Finding Money To End Strike

Members of the state Senate Finance Committee were to meet today to start going through the proposed state budget for the fiscal year that begins July 1. Their task is to ensure $58 million will be available to help end the strike by public school employees throughout West Virginia.

Lawmakers speculated the process might take all weekend before the committee could report back to the full Senate.

We can save them some time. They may be looking for the $58 million in the wrong place.

On Tuesday night, Gov. Jim Justice said he had a way out of the standoff between legislators and striking school employees. He revealed he was increasing his administration’s estimate of how much money the state will collect in fiscal 2019. That would provide $58 million no one knew was available previously, and the money could be used to grant a 5 percent pay raise to teachers and school service personnel next year, up from the 2 percent enacted previously.

Because time was short to comply with legislative rules, House of Delegates members approved a 5 percent raise on Wednesday. Their bill went to the Senate, where the logical task of ensuring $58 million really will be available is being tackled.

There, it appears lawmakers are looking at the revenue side of the equation. They should be looking at Justice’s recommendation for spending.

Why worry whether the governor is right about higher collections of revenue when a more prudent strategy would be to reduce state spending in general by $58 million?

Is there anyone in our state — outside the bloated government bureaucracy — who does not think that much money could be pared out of a $4 billion-plus general revenue spending plan?

Here’s where we can save the finance committee some time and get it off to a good start: Senators on the panel should recommend the $5 million Justice has included in his budget for the Courtesy Patrol be eliminated. Then they should move on and find other spending cuts to reach the $58 million goal.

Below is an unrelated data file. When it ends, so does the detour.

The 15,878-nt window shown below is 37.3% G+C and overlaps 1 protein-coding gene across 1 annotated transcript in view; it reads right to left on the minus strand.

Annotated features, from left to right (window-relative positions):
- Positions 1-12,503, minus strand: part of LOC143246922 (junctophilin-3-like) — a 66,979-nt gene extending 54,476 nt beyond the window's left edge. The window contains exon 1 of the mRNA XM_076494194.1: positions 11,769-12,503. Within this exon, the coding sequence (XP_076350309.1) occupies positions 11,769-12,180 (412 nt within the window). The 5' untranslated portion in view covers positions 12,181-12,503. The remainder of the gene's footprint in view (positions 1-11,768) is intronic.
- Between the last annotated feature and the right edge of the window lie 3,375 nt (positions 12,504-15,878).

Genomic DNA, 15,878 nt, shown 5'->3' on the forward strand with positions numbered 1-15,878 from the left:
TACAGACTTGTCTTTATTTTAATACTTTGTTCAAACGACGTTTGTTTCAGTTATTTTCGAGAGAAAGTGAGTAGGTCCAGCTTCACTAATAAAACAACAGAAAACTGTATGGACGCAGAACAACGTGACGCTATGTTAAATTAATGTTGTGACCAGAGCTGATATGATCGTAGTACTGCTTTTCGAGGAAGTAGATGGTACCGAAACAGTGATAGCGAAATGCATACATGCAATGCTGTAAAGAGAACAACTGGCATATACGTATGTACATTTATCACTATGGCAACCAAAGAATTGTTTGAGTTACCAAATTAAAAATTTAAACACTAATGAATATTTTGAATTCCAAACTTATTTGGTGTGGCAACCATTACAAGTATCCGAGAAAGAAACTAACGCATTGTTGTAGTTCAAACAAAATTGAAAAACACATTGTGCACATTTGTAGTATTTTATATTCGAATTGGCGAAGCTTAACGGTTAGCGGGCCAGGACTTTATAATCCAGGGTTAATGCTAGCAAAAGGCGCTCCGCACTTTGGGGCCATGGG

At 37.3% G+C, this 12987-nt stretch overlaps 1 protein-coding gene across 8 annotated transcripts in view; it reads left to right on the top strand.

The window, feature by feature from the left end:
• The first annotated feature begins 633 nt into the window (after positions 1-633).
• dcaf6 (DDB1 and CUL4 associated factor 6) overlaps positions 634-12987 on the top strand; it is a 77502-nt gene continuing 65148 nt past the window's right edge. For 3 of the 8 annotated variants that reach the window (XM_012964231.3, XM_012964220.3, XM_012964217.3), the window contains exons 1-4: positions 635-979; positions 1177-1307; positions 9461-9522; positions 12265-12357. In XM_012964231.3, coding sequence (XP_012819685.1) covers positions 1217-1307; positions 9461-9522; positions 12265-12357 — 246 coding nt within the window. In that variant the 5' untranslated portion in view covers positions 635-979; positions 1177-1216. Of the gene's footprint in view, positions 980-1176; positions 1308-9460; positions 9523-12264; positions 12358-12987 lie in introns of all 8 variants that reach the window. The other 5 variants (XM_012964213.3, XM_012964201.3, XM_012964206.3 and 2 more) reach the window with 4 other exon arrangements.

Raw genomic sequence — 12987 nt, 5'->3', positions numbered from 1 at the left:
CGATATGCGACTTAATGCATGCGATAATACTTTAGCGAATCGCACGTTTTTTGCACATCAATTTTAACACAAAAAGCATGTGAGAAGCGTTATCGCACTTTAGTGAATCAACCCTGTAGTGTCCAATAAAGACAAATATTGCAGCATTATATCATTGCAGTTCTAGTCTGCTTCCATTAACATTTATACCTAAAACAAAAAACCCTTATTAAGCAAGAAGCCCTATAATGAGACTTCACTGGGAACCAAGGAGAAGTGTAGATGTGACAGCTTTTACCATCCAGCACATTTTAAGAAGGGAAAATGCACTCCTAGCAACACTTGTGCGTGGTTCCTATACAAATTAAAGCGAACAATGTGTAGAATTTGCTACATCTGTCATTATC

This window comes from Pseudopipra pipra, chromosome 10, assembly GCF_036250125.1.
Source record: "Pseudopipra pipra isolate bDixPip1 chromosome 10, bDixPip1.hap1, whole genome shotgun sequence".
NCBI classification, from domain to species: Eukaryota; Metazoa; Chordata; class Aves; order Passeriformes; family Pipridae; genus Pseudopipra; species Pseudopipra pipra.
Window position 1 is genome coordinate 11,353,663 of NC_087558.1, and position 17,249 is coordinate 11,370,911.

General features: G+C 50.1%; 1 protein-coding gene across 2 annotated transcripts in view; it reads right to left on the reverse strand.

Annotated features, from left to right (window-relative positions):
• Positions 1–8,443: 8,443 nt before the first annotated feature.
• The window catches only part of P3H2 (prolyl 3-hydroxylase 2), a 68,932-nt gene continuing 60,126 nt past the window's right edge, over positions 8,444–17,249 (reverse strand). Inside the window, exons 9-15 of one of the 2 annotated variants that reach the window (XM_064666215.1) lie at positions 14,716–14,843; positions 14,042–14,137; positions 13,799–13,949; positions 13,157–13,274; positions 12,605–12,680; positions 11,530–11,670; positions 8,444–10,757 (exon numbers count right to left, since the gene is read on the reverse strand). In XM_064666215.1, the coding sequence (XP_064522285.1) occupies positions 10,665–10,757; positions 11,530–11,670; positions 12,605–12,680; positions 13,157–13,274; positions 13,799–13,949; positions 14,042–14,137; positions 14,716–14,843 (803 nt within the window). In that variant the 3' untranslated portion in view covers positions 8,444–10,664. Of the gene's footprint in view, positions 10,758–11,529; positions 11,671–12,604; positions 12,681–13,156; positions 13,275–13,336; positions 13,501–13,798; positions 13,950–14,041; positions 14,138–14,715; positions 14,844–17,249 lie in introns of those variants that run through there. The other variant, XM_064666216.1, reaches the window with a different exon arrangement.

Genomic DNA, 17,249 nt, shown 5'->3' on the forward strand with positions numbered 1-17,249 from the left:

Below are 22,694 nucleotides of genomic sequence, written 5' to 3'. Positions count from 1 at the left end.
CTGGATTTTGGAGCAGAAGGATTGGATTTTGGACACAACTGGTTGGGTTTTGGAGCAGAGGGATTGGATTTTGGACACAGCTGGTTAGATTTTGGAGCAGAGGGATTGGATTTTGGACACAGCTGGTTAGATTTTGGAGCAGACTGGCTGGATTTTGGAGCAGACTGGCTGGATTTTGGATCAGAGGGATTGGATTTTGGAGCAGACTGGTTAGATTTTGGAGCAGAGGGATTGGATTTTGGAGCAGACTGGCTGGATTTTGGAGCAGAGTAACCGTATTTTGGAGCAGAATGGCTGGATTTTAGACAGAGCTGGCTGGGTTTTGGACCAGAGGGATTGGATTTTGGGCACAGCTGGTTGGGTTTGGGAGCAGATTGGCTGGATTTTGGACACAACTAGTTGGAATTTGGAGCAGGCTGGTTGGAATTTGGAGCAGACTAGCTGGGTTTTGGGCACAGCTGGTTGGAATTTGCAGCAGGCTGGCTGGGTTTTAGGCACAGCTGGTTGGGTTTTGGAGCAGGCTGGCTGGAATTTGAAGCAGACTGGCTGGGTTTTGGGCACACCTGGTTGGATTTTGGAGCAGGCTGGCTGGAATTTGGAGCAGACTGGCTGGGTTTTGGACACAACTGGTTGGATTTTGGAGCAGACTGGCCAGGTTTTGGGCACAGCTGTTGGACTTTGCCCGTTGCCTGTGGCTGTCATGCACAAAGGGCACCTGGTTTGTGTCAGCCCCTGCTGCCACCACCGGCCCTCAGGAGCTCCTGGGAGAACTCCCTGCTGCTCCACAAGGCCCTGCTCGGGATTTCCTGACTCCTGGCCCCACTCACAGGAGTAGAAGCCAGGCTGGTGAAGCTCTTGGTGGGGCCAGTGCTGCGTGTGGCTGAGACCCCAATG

The Courtesy Patrol is an easy target, as we have noted previously. In 2015, the most recent year for which financial information on the program was available, it cost the Beckley-based Citizens Conservation Corps of West Virginia less than $2.2 million to operate the Courtesy Patrol. Now, the governor wants to provide $5 million.

Providing patrols on a few highways to help stranded motorists — who, in this era of cellphones, probably can get aid themselves — has been a lucrative proposition for CCC Executive Director Robert Martin for many years.

In 2015, he raked in a $360,414 salary from the CCC. His chief operations officer took home $175,651.

Why should taxpayers continue to enrich Martin when we are scrambling for money to pay teachers, bus drivers, state troopers, prison guards and others more? Many of them make less than one-tenth what we paid Martin in 2015.

And if the cursory look at the budget proposal we performed disclosed $5 million in waste for the Courtesy Patrol, how much more is buried in there, just waiting to be found and eliminated?

That has been the problem for many years, of course. Everyone knows the budget is chock-full of wasteful, inefficient and often unnecessary spending. No one ever seems to muster the political courage to do something about it.

Children throughout West Virginia have missed seven days of school, counting today, because of the strike. Some of those involved in the walkout say they just want respect from legislators.

In a way, it is a reasonable demand, given the respect — and riches — showered on Robert Martin for years.